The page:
Peterson said Lucas hasn’t returned his calls since the Republican National Convention. ‘Something happened where he was told or he decided that we’re going to do an extension and not move the bill. I called him a couple of times and never got a call back.’

“In something of a strange note, Peterson reported that farmers in his western Minnesota district don’t seem to be that worked up about the issue, either. ‘They just kind of figure we’re hopeless, so it’s not a big shock — although, they’d like to see it get done,’ he said.”

An update yesterday at the Marshall Independent (Minn.) Online reported that, “[Rep. Collin] Peterson, the veteran Democrat who represents Minnesota’s 7th Congressional District, told the Independent on Monday that he’s been told Republican House leader John Boehner of Ohio will probably put the farm bill on hold for this year.

“‘I’m not optimistic right now,’ Peterson said. ‘People out there are trying to stir up support for it, but it just doesn’t seem to be resonating. I get questions about it, but nobody is really strung out about it in my district. I don’t really sense it around the country, either.’”

The article noted that, “Peterson, the ranking member of the House Ag Committee, said a farm bill extension at this time isn’t necessary and would just be kicking the issue into next year. He said it’s more likely the farm bill will be delayed until 2013.

“‘If they put an extension through, the House might pass it but I don’t know if the Senate will,’ said Peterson. ‘I would guess they might not, but it’s very unclear.’”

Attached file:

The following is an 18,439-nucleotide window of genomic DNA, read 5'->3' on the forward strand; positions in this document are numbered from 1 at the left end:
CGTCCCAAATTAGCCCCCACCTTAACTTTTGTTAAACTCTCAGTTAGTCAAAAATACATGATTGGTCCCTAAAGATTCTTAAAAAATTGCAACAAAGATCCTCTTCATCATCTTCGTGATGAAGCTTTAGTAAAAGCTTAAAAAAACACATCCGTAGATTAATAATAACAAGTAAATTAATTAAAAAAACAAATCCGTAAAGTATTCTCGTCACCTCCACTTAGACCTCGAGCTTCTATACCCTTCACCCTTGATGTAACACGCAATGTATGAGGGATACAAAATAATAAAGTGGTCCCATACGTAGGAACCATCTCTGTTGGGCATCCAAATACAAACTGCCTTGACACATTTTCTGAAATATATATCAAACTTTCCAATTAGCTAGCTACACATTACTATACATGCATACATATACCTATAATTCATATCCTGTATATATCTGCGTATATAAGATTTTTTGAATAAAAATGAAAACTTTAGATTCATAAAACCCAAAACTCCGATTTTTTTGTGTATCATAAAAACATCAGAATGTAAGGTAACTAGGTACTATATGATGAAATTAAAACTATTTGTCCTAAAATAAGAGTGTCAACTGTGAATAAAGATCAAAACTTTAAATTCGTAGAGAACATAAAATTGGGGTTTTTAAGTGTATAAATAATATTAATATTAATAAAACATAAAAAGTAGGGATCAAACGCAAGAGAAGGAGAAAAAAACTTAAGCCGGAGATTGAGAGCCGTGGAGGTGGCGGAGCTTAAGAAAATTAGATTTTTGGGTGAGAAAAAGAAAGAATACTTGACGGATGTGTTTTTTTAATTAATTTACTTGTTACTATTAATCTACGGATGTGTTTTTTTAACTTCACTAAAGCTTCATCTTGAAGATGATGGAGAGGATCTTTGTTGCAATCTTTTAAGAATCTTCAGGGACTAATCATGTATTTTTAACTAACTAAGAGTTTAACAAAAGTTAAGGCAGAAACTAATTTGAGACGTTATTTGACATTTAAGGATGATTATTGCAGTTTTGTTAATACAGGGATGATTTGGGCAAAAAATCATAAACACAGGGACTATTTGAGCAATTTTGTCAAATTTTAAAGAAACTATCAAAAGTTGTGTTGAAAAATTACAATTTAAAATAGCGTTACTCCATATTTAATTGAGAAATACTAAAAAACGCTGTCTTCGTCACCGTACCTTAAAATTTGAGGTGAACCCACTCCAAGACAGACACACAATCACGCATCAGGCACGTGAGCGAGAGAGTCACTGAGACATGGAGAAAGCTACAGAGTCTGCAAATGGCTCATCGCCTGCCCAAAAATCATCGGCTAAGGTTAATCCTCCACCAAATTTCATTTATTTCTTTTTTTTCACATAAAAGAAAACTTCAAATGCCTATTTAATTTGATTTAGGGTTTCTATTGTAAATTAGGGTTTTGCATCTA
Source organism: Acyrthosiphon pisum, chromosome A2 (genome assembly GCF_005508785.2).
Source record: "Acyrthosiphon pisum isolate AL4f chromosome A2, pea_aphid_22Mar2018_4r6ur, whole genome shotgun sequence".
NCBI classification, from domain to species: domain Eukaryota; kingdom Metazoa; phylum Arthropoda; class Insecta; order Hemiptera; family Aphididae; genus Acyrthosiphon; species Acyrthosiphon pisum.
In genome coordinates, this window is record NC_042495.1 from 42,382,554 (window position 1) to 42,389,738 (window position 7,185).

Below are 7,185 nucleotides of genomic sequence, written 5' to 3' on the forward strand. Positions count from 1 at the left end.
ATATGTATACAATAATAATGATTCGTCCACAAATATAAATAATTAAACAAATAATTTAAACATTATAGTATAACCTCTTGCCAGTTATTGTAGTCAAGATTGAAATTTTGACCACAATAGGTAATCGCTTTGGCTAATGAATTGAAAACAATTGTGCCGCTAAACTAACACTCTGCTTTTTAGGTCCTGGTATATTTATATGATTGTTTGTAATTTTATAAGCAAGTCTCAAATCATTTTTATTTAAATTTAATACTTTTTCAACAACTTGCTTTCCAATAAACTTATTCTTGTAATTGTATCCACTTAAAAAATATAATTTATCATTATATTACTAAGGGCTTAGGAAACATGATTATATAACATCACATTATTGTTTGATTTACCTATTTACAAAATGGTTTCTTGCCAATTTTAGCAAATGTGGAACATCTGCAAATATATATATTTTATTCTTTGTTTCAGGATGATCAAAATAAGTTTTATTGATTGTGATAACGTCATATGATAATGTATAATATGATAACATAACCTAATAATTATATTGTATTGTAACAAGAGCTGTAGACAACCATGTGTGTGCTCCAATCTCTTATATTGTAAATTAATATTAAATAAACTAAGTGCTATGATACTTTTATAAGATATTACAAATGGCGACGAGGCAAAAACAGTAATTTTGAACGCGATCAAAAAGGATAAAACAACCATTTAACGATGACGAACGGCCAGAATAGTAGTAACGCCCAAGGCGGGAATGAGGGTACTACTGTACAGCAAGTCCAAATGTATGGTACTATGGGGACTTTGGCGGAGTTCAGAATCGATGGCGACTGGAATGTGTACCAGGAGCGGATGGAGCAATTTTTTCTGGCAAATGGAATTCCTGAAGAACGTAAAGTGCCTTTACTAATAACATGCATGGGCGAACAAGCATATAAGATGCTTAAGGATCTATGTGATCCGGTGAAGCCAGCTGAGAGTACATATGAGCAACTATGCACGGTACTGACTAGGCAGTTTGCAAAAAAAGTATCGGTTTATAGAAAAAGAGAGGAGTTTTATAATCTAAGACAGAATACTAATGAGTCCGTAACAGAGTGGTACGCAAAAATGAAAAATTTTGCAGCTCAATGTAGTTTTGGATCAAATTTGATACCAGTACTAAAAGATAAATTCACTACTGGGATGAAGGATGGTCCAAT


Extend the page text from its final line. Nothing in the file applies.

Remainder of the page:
Humberto Sanchez reported today at Roll Call Online that, “‘We’re at a stage now where it’s been a total failure … of leadership in the House,’ Senate Majority Leader Harry Reid (D-Nev.) said after his party’s weekly caucus lunch. ‘Just to walk away from this? And that’s what they’re doing. There is no bill that’s come from the House. Nothing.’

“Reid called on the House to take up the Senate’s [farm] bill, seemingly backing away from the position he took before recess, when he said he would be willing to move a standalone drought aid bill if the House took the Senate’s language.

“A top House Republican aide was ‘highly skeptical’ that the Conference would be able to do anything on farm issues before the elections and unclear on what the House might do on the issue in the lame-duck session.”

The Roll Call article noted that, “When asked about the farm bill Tuesday, Senate Minority Leader Mitch McConnell (R-Ky.) said he would prefer an extension to expiration, but he noted that not all Republicans agreed.”

Mr. Sanchez added that, “Senate Republican Conference Chairman John Thune (S.D.), a member of the Agriculture Committee who voted for the Senate bill, agreed with McConnell.

“‘We need to have some policy in place,’ Thune said. ‘I think allowing it to expire would be a mistake, and I say that as somebody who voted for the farm bill.’

“‘I would like to see a five-year farm bill,’ Thune continued. ‘But in the number of legislative days that are left, it’s unlikely we probably get there. So if we could do something that would provide some disaster, some drought assistance to people who have been impacted by the drought this year, and do an extension of some time frame of the existing farm bill, that would probably be maybe the best solution we could hope for right now.’”